Being an Apple fan
September 24th, 2016
September is Apple month for me. For the last few years, I’ve been watching the keynotes and I install the new OS updates as soon as they come out. (Most recently the iOS update a couple of weeks ago and the macOS update last week.) And this year was the first time I waited in line for the new iPhone after preordering it online to get it on day one. (It was only a couple of hours on a Friday afternoon since I’m on their upgrade plan and they’ve really streamlined the process.) So I guess that officially makes me an Apple fanboy.
But it wasn’t always the case. I used to be a Microsoft user growing up. I was discovering technology and enjoyed tinkering with it. It was what put me down the path of doing web design work. Years back, I was a heavy Google user as it helped me run my freelancing business and owned an original Droid during the early Android days.
Now I’m an Apple user because I want technology to fade into the background of what I’m doing. Working in the tech industry as an interface designer who also does some development work that may sound strange, but it’s how it should be. Technology is really just tools to make us work and live better and the best technology doesn’t get in the way.
So even though I geek out with every Apple release and read all about the new features, I then start using the ones that make sense to me and have them become a part of my everyday life. I forget about how cool they are and just depend on them to get the job done.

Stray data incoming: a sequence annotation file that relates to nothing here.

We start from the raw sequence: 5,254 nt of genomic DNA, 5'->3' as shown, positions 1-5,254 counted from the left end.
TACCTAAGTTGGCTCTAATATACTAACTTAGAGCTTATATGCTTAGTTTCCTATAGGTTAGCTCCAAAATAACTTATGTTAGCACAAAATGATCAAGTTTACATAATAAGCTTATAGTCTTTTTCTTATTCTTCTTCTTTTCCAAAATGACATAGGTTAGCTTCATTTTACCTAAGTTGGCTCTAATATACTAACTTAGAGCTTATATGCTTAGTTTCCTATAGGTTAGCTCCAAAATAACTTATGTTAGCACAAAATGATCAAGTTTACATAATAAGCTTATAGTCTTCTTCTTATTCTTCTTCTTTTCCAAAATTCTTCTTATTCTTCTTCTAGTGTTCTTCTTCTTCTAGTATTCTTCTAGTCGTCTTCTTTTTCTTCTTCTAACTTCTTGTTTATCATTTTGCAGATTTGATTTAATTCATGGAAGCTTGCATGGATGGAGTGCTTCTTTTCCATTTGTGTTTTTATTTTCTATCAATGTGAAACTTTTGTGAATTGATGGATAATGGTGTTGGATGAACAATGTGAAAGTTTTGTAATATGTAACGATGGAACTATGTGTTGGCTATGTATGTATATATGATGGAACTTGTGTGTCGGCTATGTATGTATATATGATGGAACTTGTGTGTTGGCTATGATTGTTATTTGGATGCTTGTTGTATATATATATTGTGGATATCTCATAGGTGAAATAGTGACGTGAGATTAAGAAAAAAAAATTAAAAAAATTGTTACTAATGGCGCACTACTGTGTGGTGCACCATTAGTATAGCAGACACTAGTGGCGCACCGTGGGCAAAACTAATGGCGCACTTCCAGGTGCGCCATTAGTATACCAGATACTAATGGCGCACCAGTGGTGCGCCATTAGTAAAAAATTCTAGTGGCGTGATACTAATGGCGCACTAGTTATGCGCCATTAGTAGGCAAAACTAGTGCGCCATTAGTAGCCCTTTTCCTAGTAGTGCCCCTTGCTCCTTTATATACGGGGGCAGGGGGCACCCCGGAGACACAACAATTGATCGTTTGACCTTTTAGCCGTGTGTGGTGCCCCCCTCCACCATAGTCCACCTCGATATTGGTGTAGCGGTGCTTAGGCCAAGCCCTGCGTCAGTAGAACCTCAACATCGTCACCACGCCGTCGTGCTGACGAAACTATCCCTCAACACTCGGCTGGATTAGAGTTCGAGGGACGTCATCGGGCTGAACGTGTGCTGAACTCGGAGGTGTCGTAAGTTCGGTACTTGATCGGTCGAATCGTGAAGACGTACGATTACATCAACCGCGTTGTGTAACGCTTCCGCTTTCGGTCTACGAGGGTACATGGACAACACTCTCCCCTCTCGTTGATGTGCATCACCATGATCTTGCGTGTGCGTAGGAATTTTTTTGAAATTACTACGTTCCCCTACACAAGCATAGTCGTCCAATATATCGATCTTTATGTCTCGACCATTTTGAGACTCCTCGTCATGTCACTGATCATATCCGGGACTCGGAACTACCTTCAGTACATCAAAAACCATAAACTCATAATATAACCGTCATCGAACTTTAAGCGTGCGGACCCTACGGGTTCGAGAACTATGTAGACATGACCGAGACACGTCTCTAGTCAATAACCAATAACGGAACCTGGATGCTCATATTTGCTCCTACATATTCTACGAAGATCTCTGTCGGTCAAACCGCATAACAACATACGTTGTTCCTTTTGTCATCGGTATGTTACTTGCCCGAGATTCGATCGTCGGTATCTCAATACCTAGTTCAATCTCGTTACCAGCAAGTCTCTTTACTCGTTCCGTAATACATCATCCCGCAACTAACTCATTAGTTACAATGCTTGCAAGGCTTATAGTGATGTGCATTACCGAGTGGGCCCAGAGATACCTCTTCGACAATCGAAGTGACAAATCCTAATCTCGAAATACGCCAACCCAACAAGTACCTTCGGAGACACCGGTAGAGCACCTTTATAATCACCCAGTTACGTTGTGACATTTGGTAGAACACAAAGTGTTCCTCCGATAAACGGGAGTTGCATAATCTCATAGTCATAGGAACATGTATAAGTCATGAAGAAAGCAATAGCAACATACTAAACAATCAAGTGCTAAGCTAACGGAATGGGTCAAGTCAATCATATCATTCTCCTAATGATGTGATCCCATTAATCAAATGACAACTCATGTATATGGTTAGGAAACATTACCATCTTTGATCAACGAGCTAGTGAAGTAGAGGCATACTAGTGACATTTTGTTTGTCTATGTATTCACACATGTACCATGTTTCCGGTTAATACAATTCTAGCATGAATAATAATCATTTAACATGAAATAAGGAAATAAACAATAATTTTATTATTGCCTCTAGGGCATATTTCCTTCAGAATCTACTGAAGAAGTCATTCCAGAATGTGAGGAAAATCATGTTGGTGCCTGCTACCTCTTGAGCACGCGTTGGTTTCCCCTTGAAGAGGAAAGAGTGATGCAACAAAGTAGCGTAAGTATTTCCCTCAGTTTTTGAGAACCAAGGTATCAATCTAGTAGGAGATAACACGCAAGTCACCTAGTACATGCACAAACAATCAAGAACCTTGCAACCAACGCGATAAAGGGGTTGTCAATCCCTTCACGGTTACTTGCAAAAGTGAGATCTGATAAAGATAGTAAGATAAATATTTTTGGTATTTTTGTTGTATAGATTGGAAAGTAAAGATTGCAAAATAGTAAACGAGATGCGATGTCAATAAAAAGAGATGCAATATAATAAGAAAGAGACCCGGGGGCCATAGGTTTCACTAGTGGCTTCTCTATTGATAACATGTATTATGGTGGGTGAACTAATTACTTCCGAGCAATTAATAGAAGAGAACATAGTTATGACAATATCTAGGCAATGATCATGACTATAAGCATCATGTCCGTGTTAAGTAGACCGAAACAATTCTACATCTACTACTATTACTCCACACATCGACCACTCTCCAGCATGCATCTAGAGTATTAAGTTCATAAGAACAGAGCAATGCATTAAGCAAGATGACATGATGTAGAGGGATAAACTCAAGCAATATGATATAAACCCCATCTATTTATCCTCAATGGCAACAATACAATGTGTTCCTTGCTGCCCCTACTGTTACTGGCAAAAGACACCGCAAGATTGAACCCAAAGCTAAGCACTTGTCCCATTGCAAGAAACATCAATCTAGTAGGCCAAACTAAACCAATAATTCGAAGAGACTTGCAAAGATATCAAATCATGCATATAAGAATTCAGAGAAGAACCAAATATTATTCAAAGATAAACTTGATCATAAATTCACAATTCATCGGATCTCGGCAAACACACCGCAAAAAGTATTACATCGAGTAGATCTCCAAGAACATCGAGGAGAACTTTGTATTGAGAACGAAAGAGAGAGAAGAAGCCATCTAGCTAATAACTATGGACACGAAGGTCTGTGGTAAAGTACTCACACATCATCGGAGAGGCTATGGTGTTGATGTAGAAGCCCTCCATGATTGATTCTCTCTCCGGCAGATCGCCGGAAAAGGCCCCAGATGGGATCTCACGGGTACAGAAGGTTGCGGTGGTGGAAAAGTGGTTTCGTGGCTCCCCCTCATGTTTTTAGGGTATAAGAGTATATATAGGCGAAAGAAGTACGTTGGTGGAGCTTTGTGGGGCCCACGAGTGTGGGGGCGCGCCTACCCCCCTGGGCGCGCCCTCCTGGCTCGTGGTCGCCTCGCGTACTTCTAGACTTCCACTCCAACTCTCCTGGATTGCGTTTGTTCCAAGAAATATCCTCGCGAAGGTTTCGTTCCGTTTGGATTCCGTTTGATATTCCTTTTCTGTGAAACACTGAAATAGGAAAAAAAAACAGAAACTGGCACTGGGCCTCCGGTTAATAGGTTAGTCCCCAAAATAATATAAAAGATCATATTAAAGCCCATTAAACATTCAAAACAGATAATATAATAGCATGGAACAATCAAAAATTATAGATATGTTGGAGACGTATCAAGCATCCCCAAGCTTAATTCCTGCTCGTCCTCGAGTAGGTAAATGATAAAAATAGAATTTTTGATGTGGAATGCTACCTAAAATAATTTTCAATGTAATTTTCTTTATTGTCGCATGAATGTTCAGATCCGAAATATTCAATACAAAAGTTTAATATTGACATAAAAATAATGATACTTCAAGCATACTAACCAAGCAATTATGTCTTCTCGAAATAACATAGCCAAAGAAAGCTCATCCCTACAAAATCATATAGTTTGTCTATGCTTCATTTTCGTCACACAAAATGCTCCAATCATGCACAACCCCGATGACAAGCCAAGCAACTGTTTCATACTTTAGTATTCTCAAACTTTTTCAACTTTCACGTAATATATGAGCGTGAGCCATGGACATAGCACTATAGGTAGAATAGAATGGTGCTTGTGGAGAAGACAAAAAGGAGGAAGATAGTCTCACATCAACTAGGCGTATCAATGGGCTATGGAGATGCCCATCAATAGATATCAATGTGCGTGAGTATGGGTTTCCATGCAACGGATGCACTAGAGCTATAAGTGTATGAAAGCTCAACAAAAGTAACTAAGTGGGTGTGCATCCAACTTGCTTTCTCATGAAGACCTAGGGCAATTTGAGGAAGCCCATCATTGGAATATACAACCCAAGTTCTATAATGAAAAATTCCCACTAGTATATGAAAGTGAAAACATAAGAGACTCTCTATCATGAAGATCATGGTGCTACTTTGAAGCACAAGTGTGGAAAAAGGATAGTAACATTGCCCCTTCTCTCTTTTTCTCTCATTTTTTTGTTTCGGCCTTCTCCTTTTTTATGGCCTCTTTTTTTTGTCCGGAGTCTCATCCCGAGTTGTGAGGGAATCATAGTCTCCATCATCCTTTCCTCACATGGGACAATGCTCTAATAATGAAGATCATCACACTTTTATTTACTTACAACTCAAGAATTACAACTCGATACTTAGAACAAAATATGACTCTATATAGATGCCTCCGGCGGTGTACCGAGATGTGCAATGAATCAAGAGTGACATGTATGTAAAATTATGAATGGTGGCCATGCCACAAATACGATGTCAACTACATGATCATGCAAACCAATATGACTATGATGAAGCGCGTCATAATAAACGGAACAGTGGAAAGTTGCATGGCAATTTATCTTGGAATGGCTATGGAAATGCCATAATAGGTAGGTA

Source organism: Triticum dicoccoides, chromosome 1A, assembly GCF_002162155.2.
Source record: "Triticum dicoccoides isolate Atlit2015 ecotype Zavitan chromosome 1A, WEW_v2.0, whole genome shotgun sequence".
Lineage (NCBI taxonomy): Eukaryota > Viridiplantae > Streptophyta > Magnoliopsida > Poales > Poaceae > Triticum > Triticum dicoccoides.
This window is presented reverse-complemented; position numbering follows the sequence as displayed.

I’m also a fan of how the company does things. I agree with their stance on privacy which in the tech space of companies collecting all the data they can get, not only makes them unique in their approach but makes them the strongest when it comes to security as well. And of course I agree with their approach on design, which Steve Jobs described so well in a New York Times Magazine interview from 2003:
“Most people make the mistake of thinking design is what it looks like. People think it’s this veneer — that the designers are handed this box and told, ‘Make it look good!’ That’s not what we think design is. It’s not just what it looks like and feels like. Design is how it works.”
Because Apple gets criticized so much and so loudly, it sometimes feels like saying you’re an Apple fan requires defending your position. Especially among tech geeks who love to critique new technology all the time. One of which I am by the way. The most critical voices of Apple are often its fans. But ultimately I use their products and services because I think they’re really good. And as long as that continues to be true, I’ll continue using them.